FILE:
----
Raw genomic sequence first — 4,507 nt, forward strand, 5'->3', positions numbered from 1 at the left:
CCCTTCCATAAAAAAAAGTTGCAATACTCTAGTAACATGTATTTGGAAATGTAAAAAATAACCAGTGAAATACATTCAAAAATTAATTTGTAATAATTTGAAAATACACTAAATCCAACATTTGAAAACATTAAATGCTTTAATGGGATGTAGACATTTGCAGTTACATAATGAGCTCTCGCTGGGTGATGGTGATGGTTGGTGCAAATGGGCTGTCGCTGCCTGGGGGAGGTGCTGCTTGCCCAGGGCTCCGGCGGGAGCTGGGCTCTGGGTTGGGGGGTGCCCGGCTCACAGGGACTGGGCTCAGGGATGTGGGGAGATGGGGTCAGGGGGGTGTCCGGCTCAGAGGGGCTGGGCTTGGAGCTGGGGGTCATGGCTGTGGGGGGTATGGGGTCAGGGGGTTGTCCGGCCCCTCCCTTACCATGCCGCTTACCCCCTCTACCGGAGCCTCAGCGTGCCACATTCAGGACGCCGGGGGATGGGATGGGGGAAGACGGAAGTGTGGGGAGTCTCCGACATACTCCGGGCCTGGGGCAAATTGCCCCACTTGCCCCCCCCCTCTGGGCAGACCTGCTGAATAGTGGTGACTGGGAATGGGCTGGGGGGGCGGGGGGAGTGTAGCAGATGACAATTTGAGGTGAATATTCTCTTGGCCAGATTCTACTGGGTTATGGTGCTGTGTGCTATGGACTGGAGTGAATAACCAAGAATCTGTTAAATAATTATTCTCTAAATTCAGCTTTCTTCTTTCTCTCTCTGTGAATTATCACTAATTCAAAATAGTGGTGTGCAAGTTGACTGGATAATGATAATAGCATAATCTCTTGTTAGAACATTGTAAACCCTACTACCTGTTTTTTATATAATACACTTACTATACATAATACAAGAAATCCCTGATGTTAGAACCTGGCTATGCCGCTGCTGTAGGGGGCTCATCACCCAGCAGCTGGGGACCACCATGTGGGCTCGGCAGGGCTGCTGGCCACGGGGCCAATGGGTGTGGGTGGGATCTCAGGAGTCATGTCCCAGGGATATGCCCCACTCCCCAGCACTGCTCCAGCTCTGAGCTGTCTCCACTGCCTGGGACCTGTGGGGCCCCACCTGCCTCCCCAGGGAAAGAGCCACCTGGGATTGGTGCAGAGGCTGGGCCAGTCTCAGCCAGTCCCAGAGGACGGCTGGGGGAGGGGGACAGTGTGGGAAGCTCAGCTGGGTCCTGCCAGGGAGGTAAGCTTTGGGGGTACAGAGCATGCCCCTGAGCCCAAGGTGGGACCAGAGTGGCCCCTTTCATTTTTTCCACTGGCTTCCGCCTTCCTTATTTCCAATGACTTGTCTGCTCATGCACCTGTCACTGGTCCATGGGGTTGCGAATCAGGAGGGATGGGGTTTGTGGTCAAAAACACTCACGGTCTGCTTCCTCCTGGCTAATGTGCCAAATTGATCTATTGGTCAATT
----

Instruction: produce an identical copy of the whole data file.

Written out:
Raw genomic sequence first — 4,507 nt, forward strand, 5'->3', positions numbered from 1 at the left:
CCCTTCCATAAAAAAAAGTTGCAATACTCTAGTAACATGTATTTGGAAATGTAAAAAATAACCAGTGAAATACATTCAAAAATTAATTTGTAATAATTTGAAAATACACTAAATCCAACATTTGAAAACATTAAATGCTTTAATGGGATGTAGACATTTGCAGTTACATAATGAGCTCTCGCTGGGTGATGGTGATGGTTGGTGCAAATGGGCTGTCGCTGCCTGGGGGAGGTGCTGCTTGCCCAGGGCTCCGGCGGGAGCTGGGCTCTGGGTTGGGGGGTGCCCGGCTCACAGGGACTGGGCTCAGGGATGTGGGGAGATGGGGTCAGGGGGGTGTCCGGCTCAGAGGGGCTGGGCTTGGAGCTGGGGGTCATGGCTGTGGGGGGTATGGGGTCAGGGGGTTGTCCGGCCCCTCCCTTACCATGCCGCTTACCCCCTCTACCGGAGCCTCAGCGTGCCACATTCAGGACGCCGGGGGATGGGATGGGGGAAGACGGAAGTGTGGGGAGTCTCCGACATACTCCGGGCCTGGGGCAAATTGCCCCACTTGCCCCCCCCCTCTGGGCAGACCTGCTGAATAGTGGTGACTGGGAATGGGCTGGGGGGGCGGGGGGAGTGTAGCAGATGACAATTTGAGGTGAATATTCTCTTGGCCAGATTCTACTGGGTTATGGTGCTGTGTGCTATGGACTGGAGTGAATAACCAAGAATCTGTTAAATAATTATTCTCTAAATTCAGCTTTCTTCTTTCTCTCTCTGTGAATTATCACTAATTCAAAATAGTGGTGTGCAAGTTGACTGGATAATGATAATAGCATAATCTCTTGTTAGAACATTGTAAACCCTACTACCTGTTTTTTATATAATACACTTACTATACATAATACAAGAAATCCCTGATGTTAGAACCTGGCTATGCCGCTGCTGTAGGGGGCTCATCACCCAGCAGCTGGGGACCACCATGTGGGCTCGGCAGGGCTGCTGGCCACGGGGCCAATGGGTGTGGGTGGGATCTCAGGAGTCATGTCCCAGGGATATGCCCCACTCCCCAGCACTGCTCCAGCTCTGAGCTGTCTCCACTGCCTGGGACCTGTGGGGCCCCACCTGCCTCCCCAGGGAAAGAGCCACCTGGGATTGGTGCAGAGGCTGGGCCAGTCTCAGCCAGTCCCAGAGGACGGCTGGGGGAGGGGGACAGTGTGGGAAGCTCAGCTGGGTCCTGCCAGGGAGGTAAGCTTTGGGGGTACAGAGCATGCCCCTGAGCCCAAGGTGGGACCAGAGTGGCCCCTTTCATTTTTTCCACTGGCTTCCGCCTTCCTTATTTCCAATGACTTGTCTGCTCATGCACCTGTCACTGGTCCATGGGGTTGCGAATCAGGAGGGATGGGGTTTGTGGTCAAAAACACTCACGGTCTGCTTCCTCCTGGCTAATGTGCCAAATTGATCTATTGGTCAATT